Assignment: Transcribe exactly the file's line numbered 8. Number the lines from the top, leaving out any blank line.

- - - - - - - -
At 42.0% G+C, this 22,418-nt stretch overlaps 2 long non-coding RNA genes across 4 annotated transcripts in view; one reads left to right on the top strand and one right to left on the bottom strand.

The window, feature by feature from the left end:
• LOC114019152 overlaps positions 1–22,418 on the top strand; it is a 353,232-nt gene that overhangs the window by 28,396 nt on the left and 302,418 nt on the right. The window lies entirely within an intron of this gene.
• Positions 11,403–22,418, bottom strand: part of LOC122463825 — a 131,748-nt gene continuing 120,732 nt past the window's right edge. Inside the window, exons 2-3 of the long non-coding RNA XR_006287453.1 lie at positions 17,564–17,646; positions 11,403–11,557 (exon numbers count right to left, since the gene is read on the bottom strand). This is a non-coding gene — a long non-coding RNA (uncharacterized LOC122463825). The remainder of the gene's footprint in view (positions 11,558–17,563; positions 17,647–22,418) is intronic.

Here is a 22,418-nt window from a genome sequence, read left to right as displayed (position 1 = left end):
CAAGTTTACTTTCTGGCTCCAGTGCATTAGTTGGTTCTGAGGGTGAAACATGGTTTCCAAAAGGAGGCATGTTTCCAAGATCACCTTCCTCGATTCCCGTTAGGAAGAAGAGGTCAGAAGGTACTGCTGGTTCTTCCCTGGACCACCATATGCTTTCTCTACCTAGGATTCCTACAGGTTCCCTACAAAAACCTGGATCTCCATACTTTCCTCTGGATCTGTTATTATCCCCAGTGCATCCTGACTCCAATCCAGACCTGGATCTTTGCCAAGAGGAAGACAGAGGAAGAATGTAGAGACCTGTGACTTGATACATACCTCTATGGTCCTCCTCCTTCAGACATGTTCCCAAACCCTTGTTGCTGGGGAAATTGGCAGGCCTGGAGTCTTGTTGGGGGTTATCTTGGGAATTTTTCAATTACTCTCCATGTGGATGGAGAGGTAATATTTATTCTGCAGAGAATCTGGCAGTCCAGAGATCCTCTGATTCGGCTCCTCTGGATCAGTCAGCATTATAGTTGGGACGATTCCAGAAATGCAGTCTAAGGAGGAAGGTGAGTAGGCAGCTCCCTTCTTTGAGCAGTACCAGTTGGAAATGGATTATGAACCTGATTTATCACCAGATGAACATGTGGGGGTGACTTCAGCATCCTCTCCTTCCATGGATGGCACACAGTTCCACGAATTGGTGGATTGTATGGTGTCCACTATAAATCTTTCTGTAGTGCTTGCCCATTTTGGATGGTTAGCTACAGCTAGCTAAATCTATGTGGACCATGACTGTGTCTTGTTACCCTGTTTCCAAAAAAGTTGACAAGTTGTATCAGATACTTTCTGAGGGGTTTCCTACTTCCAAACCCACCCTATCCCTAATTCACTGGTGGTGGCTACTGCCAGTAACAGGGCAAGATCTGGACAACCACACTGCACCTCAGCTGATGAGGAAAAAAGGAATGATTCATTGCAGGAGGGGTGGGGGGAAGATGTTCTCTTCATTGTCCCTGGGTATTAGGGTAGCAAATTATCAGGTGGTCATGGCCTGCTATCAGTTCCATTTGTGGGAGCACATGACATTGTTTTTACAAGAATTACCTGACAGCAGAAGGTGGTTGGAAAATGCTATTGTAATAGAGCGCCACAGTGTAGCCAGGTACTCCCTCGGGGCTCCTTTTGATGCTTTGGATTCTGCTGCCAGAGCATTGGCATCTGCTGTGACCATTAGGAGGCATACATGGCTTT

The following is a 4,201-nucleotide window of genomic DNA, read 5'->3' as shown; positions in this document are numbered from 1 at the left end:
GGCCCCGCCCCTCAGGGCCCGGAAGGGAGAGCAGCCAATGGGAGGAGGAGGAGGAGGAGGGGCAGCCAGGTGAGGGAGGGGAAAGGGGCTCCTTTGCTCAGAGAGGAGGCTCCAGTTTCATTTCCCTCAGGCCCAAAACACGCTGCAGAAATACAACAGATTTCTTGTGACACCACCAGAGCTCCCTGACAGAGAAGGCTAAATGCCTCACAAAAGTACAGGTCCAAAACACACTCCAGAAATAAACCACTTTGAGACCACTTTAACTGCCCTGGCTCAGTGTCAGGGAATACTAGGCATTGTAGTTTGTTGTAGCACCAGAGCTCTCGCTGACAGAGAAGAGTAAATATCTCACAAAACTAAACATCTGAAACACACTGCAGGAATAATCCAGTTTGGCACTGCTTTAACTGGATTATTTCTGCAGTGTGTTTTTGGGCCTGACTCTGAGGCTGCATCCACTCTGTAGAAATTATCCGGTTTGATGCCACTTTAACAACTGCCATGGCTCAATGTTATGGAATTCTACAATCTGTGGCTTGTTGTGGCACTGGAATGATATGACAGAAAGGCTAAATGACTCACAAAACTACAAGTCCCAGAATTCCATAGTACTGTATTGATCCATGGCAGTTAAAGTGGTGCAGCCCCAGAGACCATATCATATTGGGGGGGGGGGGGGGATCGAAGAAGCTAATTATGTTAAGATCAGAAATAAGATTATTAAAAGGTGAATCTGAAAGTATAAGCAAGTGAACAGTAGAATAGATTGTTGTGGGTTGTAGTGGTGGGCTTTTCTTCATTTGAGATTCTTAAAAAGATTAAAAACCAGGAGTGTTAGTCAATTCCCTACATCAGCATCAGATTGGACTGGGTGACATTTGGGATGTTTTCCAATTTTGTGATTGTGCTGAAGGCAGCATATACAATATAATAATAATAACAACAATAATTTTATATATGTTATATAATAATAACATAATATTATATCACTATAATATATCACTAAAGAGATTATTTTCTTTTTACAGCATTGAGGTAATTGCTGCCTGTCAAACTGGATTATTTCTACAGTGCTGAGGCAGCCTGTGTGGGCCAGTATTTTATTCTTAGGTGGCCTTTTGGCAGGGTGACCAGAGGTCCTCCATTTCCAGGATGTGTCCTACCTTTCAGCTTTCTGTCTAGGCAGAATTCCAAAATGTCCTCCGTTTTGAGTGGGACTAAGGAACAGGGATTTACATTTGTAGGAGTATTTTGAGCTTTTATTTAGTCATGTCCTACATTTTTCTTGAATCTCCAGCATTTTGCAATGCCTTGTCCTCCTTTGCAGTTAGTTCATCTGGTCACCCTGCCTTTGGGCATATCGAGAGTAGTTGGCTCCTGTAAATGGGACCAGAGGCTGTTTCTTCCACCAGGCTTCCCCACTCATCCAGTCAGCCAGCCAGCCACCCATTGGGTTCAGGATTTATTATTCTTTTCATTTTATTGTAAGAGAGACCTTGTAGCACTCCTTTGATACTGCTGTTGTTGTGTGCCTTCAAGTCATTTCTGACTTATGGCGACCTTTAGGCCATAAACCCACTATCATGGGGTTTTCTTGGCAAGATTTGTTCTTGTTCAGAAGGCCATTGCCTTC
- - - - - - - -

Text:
GGCCCCGCCCCTCAGGGCCCGGAAGGGAGAGCAGCCAATGGGAGGAGGAGGAGGAGGAGGGGCAGCCAGGTGAGGGAGGGGAAAGGGGCTCCTTTGCTCAGAGAGGAGGCTCCAGTTTCATTTCCCTCAGGCCCAAAACACGCTGCAGAAATACAACAGATTTCTTGTGACACCACCAGAGCTCCCTGACAGAGAAGGCTAAATGCCTCACAAAAGTACAGGTCCAAAACACACTCCAGAAATAAACCACTTTGAGACCACTTTAACTGCCCTGGCTCAGTGTCAGGGAATACTAGGCATTGTAGTTTGTTGTAGCACCAGAGCTCTCGCTGACAGAGAAGAGTAAATATCTCACAAAACTAAACATCTGAAACACACTGCAGGAATAATCCAGTTTGGCACTGCTTTAACTGGATTATTTCTGCAGTGTGTTTTTGGGCCTGACTCTGAGGCTGCATCCACTCTGTAGAAATTATCCGGTTTGATGCCACTTTAACAACTGCCATGGCTCAATGTTATGGAATTCTACAATCTGTGGCTTGTTGTGGCACTGGAATGATATGACAGAAAGGCTAAATGACTCACAAAACTACAAGTCCCAGAATTCCATAGTACTGTATTGATCCATGGCAGTTAAAGTGGTGCAGCCCCAGAGACCATATCATATTGGGGGGGGGGGGGGGATCGAAGAAGCTAATTATGTTAAGATCAGAAATAAGATTATTAAAAGGTGAATCTGAAAGTATAAGCAAGTGAACAGTAGAATAGATTGTTGTGGGTTGTAGTGGTGGGCTTTTCTTCATTTGAGATTCTTAAAAAGATTAAAAACCAGGAGTGTTAGTCAATTCCCTACATCAGCATCAGATTGGACTGGGTGACATTTGGGATGTTTTCCAATTTTGTGATTGTGCTGAAGGCAGCATATACAATATAATAATAATAACAACAATAATTTTATATATGTTATATAATAATAACATAATATTATATCACTATAATATATCACTAAAGAGATTATTTTCTTTTTACAGCATTGAGGTAATTGCTGCCTGTCAAACTGGATTATTTCTACAGTGCTGAGGCAGCCTGTGTGGGCCAGTATTTTATTCTTAGGTGGCCTTTTGGCAGGGTGACCAGAGGTCCTCCATTTCCAGGATGTGTCCTACCTTTCAGCTTTCTGTCTAGGCAGAATTCCAAAATGTCCTCCGTTTTGAGTGGGACTAAGGAACAGGGATTTACATTTGTAGGAGTATTTTGAGCTTTTATTTAGTCATGTCCTACATTTTTCTTGAATCTCCAGCATTTTGCAATGCCTTGTCCTCCTTTGCAGTTAGTTCATCTGGTCACCCTGCCTTTGGGCATATCGAGAGTAGTTGGCTCCTGTAAATGGGACCAGAGGCTGTTTCTTCCACCAGGCTTCCCCACTCATCCAGTCAGCCAGCCAGCCACCCATTGGGTTCAGGATTTATTATTCTTTTCATTTTATTGTAAGAGAGACCTTGTAGCACTCCTTTGATACTGCTGTTGTTGTGTGCCTTCAAGTCATTTCTGACTTATGGCGACCTTTAGGCCATAAACCCACTATCATGGGGTTTTCTTGGCAAGATTTGTTCTTGTTCAGAAGGCCATTGCCTTC